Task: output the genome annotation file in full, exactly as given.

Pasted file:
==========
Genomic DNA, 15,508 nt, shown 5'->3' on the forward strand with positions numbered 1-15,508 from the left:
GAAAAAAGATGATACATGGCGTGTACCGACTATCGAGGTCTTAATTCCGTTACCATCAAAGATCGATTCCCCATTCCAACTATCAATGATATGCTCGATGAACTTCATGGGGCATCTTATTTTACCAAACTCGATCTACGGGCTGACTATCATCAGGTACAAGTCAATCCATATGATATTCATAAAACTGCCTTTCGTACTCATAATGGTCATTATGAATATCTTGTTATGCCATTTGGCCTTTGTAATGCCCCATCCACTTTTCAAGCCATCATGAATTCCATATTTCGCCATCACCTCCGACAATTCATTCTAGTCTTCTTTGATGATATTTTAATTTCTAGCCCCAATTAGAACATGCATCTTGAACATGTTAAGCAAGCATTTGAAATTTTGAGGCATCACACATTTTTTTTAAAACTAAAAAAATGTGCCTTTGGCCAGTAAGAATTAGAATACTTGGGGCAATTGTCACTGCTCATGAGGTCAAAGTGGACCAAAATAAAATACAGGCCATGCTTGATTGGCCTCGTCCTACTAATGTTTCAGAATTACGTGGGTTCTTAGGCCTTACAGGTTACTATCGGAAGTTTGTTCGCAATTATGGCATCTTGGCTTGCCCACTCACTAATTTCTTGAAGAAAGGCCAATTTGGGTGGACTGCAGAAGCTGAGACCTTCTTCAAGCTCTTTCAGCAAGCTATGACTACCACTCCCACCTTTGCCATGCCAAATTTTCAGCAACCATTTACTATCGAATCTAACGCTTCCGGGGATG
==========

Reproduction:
Genomic DNA, 15,508 nt, shown 5'->3' on the forward strand with positions numbered 1-15,508 from the left:
GAAAAAAGATGATACATGGCGTGTACCGACTATCGAGGTCTTAATTCCGTTACCATCAAAGATCGATTCCCCATTCCAACTATCAATGATATGCTCGATGAACTTCATGGGGCATCTTATTTTACCAAACTCGATCTACGGGCTGACTATCATCAGGTACAAGTCAATCCATATGATATTCATAAAACTGCCTTTCGTACTCATAATGGTCATTATGAATATCTTGTTATGCCATTTGGCCTTTGTAATGCCCCATCCACTTTTCAAGCCATCATGAATTCCATATTTCGCCATCACCTCCGACAATTCATTCTAGTCTTCTTTGATGATATTTTAATTTCTAGCCCCAATTAGAACATGCATCTTGAACATGTTAAGCAAGCATTTGAAATTTTGAGGCATCACACATTTTTTTTAAAACTAAAAAAATGTGCCTTTGGCCAGTAAGAATTAGAATACTTGGGGCAATTGTCACTGCTCATGAGGTCAAAGTGGACCAAAATAAAATACAGGCCATGCTTGATTGGCCTCGTCCTACTAATGTTTCAGAATTACGTGGGTTCTTAGGCCTTACAGGTTACTATCGGAAGTTTGTTCGCAATTATGGCATCTTGGCTTGCCCACTCACTAATTTCTTGAAGAAAGGCCAATTTGGGTGGACTGCAGAAGCTGAGACCTTCTTCAAGCTCTTTCAGCAAGCTATGACTACCACTCCCACCTTTGCCATGCCAAATTTTCAGCAACCATTTACTATCGAATCTAACGCTTCCGGGGATG